Conducting Team Canada
“As an evolution from where we were in Cyprus and Bosnia, Canada now brings more to the table. We’re more holistic. We’re coordinating more than we’ve ever done in the past. We’ve learned that by including Foreign Affairs, CIDA, the RCMP and others in a more coherent manner, we can achieve far more than by working in our individual ways. We have evolved into a much more efficient and effective team to help other people help themselves.”
Hardly the words of a traditional military commander preparing to assume control of a large, multinational force, but then traditional approaches to conflict resolution may become Cold War relics as nations struggle for the best methods in a new, ever-changing environment to prevent and resolve state failure.
“This is not just a military mission,” Brigadier-General David Fraser concedes during a break in preparations to assume command of Task Force Afghanistan in the southern city of Kandahar. “We’re going to be the largest embedded training team in Afghanistan. Our mission is to assist Afghans solve their problems their way. We’re going to help train them and then we’re going to go operate with them. But this will be an Afghan-led operation.”
In February, Fraser will arrive in Regional Command South, a rugged, dangerous area of roughly 220,000 square kilometres — still home to remnants of the Taliban and Al-Qaeda. Supporting him will be Rotation 1, a brigade headquarters of 350 Canadian Forces personnel and the first of two rotating 1,000-strong battle groups, the 1 PPCLI, as well as 900 Canadian troops recently relocated from Kabul to Kandahar and elements of JTF2, Canada’s elite special-forces unit. (About 85 soldiers will continue to serve with various Kabul-based military and civilian organizations.)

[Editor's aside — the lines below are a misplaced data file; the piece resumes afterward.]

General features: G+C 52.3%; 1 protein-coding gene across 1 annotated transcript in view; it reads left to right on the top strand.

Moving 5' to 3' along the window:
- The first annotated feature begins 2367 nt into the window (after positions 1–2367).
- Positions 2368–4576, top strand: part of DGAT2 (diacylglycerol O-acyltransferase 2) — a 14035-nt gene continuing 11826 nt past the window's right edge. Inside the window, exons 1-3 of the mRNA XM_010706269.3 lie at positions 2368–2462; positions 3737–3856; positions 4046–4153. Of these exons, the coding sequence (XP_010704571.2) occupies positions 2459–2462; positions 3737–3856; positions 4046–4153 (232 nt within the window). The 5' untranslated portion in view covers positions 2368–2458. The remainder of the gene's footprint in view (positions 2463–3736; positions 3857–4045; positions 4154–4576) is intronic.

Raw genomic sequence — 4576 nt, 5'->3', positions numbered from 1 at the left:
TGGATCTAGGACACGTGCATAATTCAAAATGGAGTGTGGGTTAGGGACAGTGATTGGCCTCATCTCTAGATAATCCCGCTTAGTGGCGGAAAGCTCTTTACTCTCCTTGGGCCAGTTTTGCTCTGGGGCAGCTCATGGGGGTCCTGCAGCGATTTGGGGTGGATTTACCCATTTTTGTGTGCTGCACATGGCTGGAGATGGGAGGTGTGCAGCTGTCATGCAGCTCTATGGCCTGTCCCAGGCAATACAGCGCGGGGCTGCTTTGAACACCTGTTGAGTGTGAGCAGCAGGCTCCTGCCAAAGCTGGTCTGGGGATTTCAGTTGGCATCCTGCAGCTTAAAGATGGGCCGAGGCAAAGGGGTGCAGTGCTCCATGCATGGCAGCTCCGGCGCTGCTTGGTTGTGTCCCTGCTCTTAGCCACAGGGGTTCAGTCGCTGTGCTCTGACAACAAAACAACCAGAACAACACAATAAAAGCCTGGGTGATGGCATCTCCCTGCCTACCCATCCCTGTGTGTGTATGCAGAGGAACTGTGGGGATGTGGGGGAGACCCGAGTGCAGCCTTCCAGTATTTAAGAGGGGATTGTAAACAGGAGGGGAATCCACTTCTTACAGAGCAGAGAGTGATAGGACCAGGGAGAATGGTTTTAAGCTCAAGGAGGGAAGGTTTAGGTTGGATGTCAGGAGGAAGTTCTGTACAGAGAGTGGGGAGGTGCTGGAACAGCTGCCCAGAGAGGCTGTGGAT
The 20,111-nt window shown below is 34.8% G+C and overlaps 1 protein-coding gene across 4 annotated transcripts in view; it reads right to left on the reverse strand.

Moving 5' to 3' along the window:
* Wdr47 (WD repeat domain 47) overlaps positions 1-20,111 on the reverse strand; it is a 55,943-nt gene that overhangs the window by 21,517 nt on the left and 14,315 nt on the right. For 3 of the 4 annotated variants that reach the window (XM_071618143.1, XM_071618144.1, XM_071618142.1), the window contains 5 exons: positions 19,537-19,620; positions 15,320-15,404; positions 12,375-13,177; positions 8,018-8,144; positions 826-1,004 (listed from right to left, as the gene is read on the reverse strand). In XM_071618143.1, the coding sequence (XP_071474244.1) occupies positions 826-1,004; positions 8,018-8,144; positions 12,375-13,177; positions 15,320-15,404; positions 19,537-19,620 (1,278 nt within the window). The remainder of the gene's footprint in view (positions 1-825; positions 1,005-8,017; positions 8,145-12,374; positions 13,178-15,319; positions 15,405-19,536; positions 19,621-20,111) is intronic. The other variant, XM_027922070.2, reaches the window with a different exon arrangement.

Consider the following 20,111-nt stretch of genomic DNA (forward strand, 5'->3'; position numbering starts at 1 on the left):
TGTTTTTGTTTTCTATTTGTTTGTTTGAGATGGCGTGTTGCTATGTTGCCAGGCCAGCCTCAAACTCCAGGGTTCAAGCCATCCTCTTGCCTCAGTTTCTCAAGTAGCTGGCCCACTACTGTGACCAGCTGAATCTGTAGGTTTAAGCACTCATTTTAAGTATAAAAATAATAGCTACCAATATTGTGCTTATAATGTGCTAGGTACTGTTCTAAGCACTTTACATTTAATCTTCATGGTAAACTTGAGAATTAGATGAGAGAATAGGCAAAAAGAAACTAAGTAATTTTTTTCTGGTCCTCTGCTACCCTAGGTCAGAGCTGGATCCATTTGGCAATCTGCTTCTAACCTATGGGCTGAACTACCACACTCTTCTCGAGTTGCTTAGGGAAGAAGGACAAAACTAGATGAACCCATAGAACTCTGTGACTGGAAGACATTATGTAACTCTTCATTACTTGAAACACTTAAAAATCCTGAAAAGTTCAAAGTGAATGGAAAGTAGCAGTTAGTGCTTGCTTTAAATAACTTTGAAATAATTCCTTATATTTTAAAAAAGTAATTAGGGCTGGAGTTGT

He will also oversee Canada’s Provincial Reconstruction Team (PRT), a multi-department contingent established in August, combining the skills and expertise of National Defence, Foreign Affairs, CIDA and the RCMP, as well as a military complement of up to 250 personnel, drawn largely from Land Force Western Area and 1 Canadian Mechanized Brigade Group based in Edmonton.
Foreign command of the region is currently held by an American brigade under Operation Enduring Freedom (OEF), and, backed by Canada’s largest deployment in many years, Fraser will transition to a multinational operation under the International Security Assistance Force (ISAF), a UN-mandated mission that since August 2003 has been led by NATO.
“This is the Team Canada approach,” Fraser says of his pending command. “Everybody has responsibility for a piece of the pie — I coordinate the overall program and provide a framework so that everyone can work collaboratively. We’ll assist provincial governors establish governance, infrastructure, and the economy in the region. And we will conduct operations against the Taliban and Al-Qaeda with our Afghan partners.“
In preparation, Fraser has not merely gathered the lessons learned by previous Canadian contingents and commanders, he’s also met with American commanders in the field and even brought them to Edmonton to orient his headquarters brigade.
Paving the way
The task of laying the foundation for Fraser lies with Colonel Steve Noonan, commander of Task Force Afghanistan Rotation Zero. In November, he folded the ISAF commitment and Camp Julien in Kabul, and completed the transfer of resources to Kandahar.